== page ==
The Book Coop’s Top 100 List
A few days ago I came across this article about Robert McCrum’s list of the best novels written in English. McCrum in case you don’t know was the editorial directory chap of Faber & Faber from 1979 to 1989 (according to Wikipedia) and has written a few books including P. G. Wodehouse: A Life and co authored The Story of English with William Cran and Robert MacNeil. Personally I know as much about him as I do about these books (nothing). Anyway – he spent two years coming up with this list. Here are the top ten:
1. The Pilgrim’s Progress by John Bunyan (1678)
2. Robinson Crusoe by Daniel Defoe (1719)
3. Gulliver’s Travels by Jonathan Swift (1726)
4. Clarissa by Samuel Richardson (1748)
5. Tom Jones by Henry Fielding (1749)
6. The Life and Opinions of Tristram Shandy, Gentleman by Laurence Sterne (1759)
7. Emma by Jane Austen (1816)
8. Frankenstein by Mary Shelley (1818)
9. Nightmare Abbey by Thomas Love Peacock (1818)
10. The Narrative of Arthur Gordon Pym of Nantucket by Edgar Allan Poe (1838)
The list has already been criticised for its lack of women, lack of fantasy and general diversity. The trouble with these lists also being that no one is going to agree with them. We all have our own opinions as to what should be there and what shouldn’t. I haven’t read a great deal of these I admit and the ones I have I didn’t even like very much apart from Tom Jones by Henry Fielding there. My main problem with this list though is that it is basically just a list of classic English books that anyone could come up with just by picking names out of a hat. It doesn’t say or do anything that hasn’t been done a million times before.
My second problem is – why the Hell should I care about Robert McCrum’s opinion? Until I read this article I didn’t know him. Why does he get to say these are the best books written in English – why him alone? I’ve always been a little sceptical really about lists. The ‘1001 Books Before you Die’ list for example – well why? I’m even distrustful of book prizes like the Booker or even the Pulitzer. (Personally speaking I think the Pulitzer Prise winners are more worthy. I have never read a Booker winner that I liked!) Why should I care about a list, written by a bunch of people I don’t know who are probably a load of book snobs. That’s a bit judgemental right there I guess, but who gets to make a list? What makes a person qualified to make a list official enough to be mentioned by The Guardian?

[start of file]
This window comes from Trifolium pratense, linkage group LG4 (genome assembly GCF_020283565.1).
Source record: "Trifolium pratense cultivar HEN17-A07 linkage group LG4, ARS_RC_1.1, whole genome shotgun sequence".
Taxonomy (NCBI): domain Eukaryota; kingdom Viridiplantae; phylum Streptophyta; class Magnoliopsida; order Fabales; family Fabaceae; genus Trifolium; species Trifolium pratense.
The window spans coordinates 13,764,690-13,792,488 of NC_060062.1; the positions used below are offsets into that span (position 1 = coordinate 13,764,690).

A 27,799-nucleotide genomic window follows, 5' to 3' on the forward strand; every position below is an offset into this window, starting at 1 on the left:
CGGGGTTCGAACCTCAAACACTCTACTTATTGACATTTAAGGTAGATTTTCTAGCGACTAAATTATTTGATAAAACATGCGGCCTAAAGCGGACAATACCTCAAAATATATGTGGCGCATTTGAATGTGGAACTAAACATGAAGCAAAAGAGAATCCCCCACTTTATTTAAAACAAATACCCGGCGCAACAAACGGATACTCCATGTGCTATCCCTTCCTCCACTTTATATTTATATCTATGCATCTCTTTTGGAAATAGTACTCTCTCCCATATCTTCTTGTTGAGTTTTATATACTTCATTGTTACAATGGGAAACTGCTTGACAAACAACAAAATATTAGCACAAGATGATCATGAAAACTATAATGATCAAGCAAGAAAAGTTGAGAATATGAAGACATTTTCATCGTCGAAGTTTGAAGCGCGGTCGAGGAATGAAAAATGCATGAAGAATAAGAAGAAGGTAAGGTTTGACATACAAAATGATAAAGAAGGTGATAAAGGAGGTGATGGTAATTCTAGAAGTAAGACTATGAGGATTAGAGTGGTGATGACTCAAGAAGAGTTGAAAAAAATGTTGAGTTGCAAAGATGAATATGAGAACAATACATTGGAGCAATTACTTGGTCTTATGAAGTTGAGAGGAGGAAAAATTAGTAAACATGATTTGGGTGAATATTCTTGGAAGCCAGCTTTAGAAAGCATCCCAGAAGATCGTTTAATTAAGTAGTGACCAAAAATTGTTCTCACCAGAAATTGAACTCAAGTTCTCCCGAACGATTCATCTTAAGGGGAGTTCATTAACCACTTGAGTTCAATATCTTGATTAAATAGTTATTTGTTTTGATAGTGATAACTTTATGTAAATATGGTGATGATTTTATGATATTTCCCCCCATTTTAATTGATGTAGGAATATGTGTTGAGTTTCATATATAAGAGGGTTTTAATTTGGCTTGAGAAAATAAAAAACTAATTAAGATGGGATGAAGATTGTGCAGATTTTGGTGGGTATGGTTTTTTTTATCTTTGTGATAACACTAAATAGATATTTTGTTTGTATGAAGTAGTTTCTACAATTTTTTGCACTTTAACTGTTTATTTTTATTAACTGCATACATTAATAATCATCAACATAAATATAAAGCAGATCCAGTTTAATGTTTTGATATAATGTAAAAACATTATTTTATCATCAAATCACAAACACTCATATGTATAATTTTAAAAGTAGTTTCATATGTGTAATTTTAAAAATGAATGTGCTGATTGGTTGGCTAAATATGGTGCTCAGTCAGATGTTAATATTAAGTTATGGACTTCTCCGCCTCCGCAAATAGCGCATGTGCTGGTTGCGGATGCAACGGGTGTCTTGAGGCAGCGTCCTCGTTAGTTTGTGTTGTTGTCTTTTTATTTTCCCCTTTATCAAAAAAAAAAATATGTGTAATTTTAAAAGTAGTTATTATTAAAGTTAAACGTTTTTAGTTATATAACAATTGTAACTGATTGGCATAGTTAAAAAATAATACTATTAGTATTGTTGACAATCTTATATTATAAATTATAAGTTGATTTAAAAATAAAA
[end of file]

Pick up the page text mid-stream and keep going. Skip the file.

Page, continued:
I prefer the BBC’s Big Read List as it is a list nominated by people and it is by far more representative – and contains good books. From Harry Potter to Ulysses, Charlie and the Chocolate Factory to The Count of Monte Cristo. I may not agree with every book on there, but I feel every book deserves to be there and there are some good recommendations.
Well – all this got me thinking about my own top 100. What qualifies a person for making a list? I may not have a PhD in English Literature or ever be the director of a big old publishing house, or even write for The Guardian. However I read, don’t I? If Robert McCrum can make a list, so can I.
However now I have to think – what will this list be? It’d be too easy to just list a bunch of my favourites – a little too subjective. Of course, it has to be subjective otherwise I don’t think the list will be of any value. Objectively I can say The Book Thief is a good book. Subjectively I hated it.
So will my list be the same – English Language Authors? Or should I do International Authors? Or the Top 100 books beginning with the letter R.
I do like reading foreign authors but I probably haven’t yet read 100 of them. Also, I would then be sad to miss out many a good English language author. Maybe I should just settle with my 100 best of all time. Or I could split it up into categories. I would like to do continents – then I could really say it is the world’s best books. It might take me my life time in which to read enough books from every continent to be able to choose books that deserve to go on a list. And I’m not an organised reader enough to really concentrate on reading from such a narrow specification.
I’m beginning to see why it took this McCrum two years to write up this list. Frankly, I’m a little impressed – I won’t even read 100 books in two years due to my slothlike reading capabilities as of late. So don’t expect to see a list for a while yet – I’m speaking years, not days or weeks – years. By which time no one will remember reading this here blog post and who knows what will be going on in life. Of course – I do have a fair idea of some books already that should be on this list – maybe – if they fit.
This is work under construction. I need to decide on a theme – if there will be one – to my list. Hmm.